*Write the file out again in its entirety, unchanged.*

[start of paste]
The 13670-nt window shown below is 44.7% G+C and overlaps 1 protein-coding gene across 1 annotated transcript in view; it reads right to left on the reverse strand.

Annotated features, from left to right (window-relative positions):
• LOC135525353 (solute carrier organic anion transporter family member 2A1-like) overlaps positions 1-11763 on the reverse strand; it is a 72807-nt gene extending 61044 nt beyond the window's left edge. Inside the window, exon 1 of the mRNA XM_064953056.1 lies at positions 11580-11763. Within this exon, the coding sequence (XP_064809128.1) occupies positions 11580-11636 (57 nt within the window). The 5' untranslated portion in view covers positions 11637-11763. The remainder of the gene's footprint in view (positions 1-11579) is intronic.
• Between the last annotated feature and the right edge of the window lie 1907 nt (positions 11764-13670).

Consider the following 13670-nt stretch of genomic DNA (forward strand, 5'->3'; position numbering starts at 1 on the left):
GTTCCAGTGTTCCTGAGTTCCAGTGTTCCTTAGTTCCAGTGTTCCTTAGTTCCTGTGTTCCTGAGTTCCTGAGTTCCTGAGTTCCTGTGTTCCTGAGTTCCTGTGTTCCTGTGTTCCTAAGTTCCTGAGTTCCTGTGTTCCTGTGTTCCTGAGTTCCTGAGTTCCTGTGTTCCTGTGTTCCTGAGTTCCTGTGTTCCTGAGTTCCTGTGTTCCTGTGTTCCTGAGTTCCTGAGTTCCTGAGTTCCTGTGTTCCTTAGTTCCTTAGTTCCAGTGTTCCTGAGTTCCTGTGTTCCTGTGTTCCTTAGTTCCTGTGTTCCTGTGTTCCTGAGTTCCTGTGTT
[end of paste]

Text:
The 13670-nt window shown below is 44.7% G+C and overlaps 1 protein-coding gene across 1 annotated transcript in view; it reads right to left on the reverse strand.

Annotated features, from left to right (window-relative positions):
• LOC135525353 (solute carrier organic anion transporter family member 2A1-like) overlaps positions 1-11763 on the reverse strand; it is a 72807-nt gene extending 61044 nt beyond the window's left edge. Inside the window, exon 1 of the mRNA XM_064953056.1 lies at positions 11580-11763. Within this exon, the coding sequence (XP_064809128.1) occupies positions 11580-11636 (57 nt within the window). The 5' untranslated portion in view covers positions 11637-11763. The remainder of the gene's footprint in view (positions 1-11579) is intronic.
• Between the last annotated feature and the right edge of the window lie 1907 nt (positions 11764-13670).

Consider the following 13670-nt stretch of genomic DNA (forward strand, 5'->3'; position numbering starts at 1 on the left):
GTTCCAGTGTTCCTGAGTTCCAGTGTTCCTTAGTTCCAGTGTTCCTTAGTTCCTGTGTTCCTGAGTTCCTGAGTTCCTGAGTTCCTGTGTTCCTGAGTTCCTGTGTTCCTGTGTTCCTAAGTTCCTGAGTTCCTGTGTTCCTGTGTTCCTGAGTTCCTGAGTTCCTGTGTTCCTGTGTTCCTGAGTTCCTGTGTTCCTGAGTTCCTGTGTTCCTGTGTTCCTGAGTTCCTGAGTTCCTGAGTTCCTGTGTTCCTTAGTTCCTTAGTTCCAGTGTTCCTGAGTTCCTGTGTTCCTGTGTTCCTTAGTTCCTGTGTTCCTGTGTTCCTGAGTTCCTGTGTT